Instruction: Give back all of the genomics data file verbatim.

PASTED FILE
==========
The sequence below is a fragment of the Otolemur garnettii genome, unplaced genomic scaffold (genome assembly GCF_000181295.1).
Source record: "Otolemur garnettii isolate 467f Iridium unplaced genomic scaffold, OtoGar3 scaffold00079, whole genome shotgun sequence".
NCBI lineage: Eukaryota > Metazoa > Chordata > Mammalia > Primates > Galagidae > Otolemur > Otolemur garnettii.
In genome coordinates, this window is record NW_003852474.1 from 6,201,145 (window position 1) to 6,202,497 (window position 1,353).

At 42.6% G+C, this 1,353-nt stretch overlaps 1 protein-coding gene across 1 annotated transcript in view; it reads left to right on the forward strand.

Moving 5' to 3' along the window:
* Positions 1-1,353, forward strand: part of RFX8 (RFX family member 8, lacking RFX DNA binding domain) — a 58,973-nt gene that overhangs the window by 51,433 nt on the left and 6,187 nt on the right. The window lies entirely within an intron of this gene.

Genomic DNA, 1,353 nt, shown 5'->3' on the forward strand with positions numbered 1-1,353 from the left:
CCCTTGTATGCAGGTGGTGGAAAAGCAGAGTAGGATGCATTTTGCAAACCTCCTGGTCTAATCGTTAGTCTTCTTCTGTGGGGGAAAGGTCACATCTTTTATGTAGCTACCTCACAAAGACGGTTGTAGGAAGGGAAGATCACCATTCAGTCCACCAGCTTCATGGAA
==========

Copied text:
The sequence below is a fragment of the Otolemur garnettii genome, unplaced genomic scaffold (genome assembly GCF_000181295.1).
Source record: "Otolemur garnettii isolate 467f Iridium unplaced genomic scaffold, OtoGar3 scaffold00079, whole genome shotgun sequence".
NCBI lineage: Eukaryota > Metazoa > Chordata > Mammalia > Primates > Galagidae > Otolemur > Otolemur garnettii.
In genome coordinates, this window is record NW_003852474.1 from 6,201,145 (window position 1) to 6,202,497 (window position 1,353).

At 42.6% G+C, this 1,353-nt stretch overlaps 1 protein-coding gene across 1 annotated transcript in view; it reads left to right on the forward strand.

Moving 5' to 3' along the window:
* Positions 1-1,353, forward strand: part of RFX8 (RFX family member 8, lacking RFX DNA binding domain) — a 58,973-nt gene that overhangs the window by 51,433 nt on the left and 6,187 nt on the right. The window lies entirely within an intron of this gene.

Genomic DNA, 1,353 nt, shown 5'->3' on the forward strand with positions numbered 1-1,353 from the left:
CCCTTGTATGCAGGTGGTGGAAAAGCAGAGTAGGATGCATTTTGCAAACCTCCTGGTCTAATCGTTAGTCTTCTTCTGTGGGGGAAAGGTCACATCTTTTATGTAGCTACCTCACAAAGACGGTTGTAGGAAGGGAAGATCACCATTCAGTCCACCAGCTTCATGGAA